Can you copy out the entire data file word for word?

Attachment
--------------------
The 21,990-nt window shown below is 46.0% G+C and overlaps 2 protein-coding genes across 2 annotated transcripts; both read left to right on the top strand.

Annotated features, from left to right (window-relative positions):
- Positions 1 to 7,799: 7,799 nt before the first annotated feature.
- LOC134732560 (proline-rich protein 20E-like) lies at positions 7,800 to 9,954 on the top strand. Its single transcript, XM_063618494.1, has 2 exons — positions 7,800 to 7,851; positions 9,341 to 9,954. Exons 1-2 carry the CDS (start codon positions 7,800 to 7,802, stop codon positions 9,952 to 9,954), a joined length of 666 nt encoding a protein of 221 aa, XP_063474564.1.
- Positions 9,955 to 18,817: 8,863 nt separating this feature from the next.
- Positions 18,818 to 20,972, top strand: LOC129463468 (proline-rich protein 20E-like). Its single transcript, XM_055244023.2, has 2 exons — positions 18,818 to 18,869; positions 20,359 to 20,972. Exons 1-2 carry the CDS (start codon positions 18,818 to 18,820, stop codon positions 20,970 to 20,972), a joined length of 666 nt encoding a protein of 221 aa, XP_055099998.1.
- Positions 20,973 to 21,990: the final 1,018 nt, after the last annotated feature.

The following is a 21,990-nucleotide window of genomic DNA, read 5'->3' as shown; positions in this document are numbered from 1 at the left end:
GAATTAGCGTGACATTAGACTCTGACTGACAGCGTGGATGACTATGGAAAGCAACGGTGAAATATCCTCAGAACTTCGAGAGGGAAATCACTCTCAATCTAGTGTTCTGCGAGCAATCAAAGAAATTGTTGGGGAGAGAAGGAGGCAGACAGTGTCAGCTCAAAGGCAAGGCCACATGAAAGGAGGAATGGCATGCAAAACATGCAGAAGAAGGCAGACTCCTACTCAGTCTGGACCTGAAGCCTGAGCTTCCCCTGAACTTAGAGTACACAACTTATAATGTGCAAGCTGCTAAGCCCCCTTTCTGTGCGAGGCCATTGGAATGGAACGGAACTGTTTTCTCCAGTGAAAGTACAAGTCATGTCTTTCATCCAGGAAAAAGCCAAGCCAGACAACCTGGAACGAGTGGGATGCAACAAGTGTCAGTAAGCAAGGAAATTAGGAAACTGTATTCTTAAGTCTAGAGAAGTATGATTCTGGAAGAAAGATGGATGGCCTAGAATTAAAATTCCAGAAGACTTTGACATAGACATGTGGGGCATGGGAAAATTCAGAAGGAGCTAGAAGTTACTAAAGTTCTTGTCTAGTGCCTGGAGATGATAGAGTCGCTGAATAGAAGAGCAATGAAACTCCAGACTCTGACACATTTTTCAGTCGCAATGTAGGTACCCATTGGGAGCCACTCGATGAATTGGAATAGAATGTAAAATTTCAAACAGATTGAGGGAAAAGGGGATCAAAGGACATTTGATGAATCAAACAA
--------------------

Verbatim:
The 21,990-nt window shown below is 46.0% G+C and overlaps 2 protein-coding genes across 2 annotated transcripts; both read left to right on the top strand.

Annotated features, from left to right (window-relative positions):
- Positions 1 to 7,799: 7,799 nt before the first annotated feature.
- LOC134732560 (proline-rich protein 20E-like) lies at positions 7,800 to 9,954 on the top strand. Its single transcript, XM_063618494.1, has 2 exons — positions 7,800 to 7,851; positions 9,341 to 9,954. Exons 1-2 carry the CDS (start codon positions 7,800 to 7,802, stop codon positions 9,952 to 9,954), a joined length of 666 nt encoding a protein of 221 aa, XP_063474564.1.
- Positions 9,955 to 18,817: 8,863 nt separating this feature from the next.
- Positions 18,818 to 20,972, top strand: LOC129463468 (proline-rich protein 20E-like). Its single transcript, XM_055244023.2, has 2 exons — positions 18,818 to 18,869; positions 20,359 to 20,972. Exons 1-2 carry the CDS (start codon positions 18,818 to 18,820, stop codon positions 20,970 to 20,972), a joined length of 666 nt encoding a protein of 221 aa, XP_055099998.1.
- Positions 20,973 to 21,990: the final 1,018 nt, after the last annotated feature.

The following is a 21,990-nucleotide window of genomic DNA, read 5'->3' as shown; positions in this document are numbered from 1 at the left end:
GAATTAGCGTGACATTAGACTCTGACTGACAGCGTGGATGACTATGGAAAGCAACGGTGAAATATCCTCAGAACTTCGAGAGGGAAATCACTCTCAATCTAGTGTTCTGCGAGCAATCAAAGAAATTGTTGGGGAGAGAAGGAGGCAGACAGTGTCAGCTCAAAGGCAAGGCCACATGAAAGGAGGAATGGCATGCAAAACATGCAGAAGAAGGCAGACTCCTACTCAGTCTGGACCTGAAGCCTGAGCTTCCCCTGAACTTAGAGTACACAACTTATAATGTGCAAGCTGCTAAGCCCCCTTTCTGTGCGAGGCCATTGGAATGGAACGGAACTGTTTTCTCCAGTGAAAGTACAAGTCATGTCTTTCATCCAGGAAAAAGCCAAGCCAGACAACCTGGAACGAGTGGGATGCAACAAGTGTCAGTAAGCAAGGAAATTAGGAAACTGTATTCTTAAGTCTAGAGAAGTATGATTCTGGAAGAAAGATGGATGGCCTAGAATTAAAATTCCAGAAGACTTTGACATAGACATGTGGGGCATGGGAAAATTCAGAAGGAGCTAGAAGTTACTAAAGTTCTTGTCTAGTGCCTGGAGATGATAGAGTCGCTGAATAGAAGAGCAATGAAACTCCAGACTCTGACACATTTTTCAGTCGCAATGTAGGTACCCATTGGGAGCCACTCGATGAATTGGAATAGAATGTAAAATTTCAAACAGATTGAGGGAAAAGGGGATCAAAGGACATTTGATGAATCAAACAA